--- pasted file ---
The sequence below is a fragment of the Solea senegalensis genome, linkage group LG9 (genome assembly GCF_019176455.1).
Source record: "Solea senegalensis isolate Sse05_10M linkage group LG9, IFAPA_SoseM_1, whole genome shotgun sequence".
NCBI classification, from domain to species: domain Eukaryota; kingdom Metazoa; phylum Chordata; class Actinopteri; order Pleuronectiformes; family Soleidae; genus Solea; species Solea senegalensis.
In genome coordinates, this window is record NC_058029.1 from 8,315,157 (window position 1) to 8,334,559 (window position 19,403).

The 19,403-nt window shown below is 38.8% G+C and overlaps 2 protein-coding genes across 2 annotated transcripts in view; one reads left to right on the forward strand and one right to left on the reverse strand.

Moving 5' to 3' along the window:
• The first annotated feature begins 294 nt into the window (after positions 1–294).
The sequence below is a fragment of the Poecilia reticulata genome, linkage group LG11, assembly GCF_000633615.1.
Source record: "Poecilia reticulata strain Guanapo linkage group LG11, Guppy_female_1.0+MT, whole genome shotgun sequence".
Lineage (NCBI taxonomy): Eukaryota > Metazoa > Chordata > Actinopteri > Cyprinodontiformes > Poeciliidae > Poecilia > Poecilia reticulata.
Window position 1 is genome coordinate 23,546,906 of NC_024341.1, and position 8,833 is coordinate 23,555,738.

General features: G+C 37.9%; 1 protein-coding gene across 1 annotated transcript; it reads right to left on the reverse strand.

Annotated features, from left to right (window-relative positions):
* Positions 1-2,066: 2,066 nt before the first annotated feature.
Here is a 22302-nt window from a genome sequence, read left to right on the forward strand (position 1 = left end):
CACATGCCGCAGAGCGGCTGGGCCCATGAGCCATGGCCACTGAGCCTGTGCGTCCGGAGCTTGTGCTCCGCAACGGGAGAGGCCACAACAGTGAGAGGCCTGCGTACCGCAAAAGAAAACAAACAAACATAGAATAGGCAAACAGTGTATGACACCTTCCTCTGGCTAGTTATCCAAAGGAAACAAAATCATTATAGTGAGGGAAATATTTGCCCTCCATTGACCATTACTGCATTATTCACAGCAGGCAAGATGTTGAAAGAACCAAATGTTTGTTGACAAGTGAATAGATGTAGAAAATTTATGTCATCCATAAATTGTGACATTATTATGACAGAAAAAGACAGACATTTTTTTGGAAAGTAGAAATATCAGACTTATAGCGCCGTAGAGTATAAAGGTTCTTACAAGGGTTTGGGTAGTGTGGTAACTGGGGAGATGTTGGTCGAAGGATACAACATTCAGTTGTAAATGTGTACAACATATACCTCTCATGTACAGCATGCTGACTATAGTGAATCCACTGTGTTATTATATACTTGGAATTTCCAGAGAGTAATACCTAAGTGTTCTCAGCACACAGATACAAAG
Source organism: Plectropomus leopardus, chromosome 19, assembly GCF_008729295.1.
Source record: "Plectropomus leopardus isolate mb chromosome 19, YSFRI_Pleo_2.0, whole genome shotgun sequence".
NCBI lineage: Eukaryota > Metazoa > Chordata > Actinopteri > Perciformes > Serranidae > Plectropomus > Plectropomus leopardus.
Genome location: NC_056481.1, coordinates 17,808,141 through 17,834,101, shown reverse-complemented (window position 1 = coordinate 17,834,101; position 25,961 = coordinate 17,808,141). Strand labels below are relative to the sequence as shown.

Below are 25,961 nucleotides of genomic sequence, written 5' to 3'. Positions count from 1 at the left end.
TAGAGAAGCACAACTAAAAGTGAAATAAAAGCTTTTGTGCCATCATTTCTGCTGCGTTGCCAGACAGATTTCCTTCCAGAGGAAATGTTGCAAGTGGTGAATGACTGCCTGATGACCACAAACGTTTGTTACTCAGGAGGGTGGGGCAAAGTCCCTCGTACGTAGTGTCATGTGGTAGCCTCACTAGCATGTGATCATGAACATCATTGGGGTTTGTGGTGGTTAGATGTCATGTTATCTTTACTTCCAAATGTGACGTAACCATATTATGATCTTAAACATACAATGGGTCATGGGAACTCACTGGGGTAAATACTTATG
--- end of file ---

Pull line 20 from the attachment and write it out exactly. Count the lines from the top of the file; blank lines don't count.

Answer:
Genome location: NC_056481.1, coordinates 17,808,141 through 17,834,101, shown reverse-complemented (window position 1 = coordinate 17,834,101; position 25,961 = coordinate 17,808,141). Strand labels below are relative to the sequence as shown.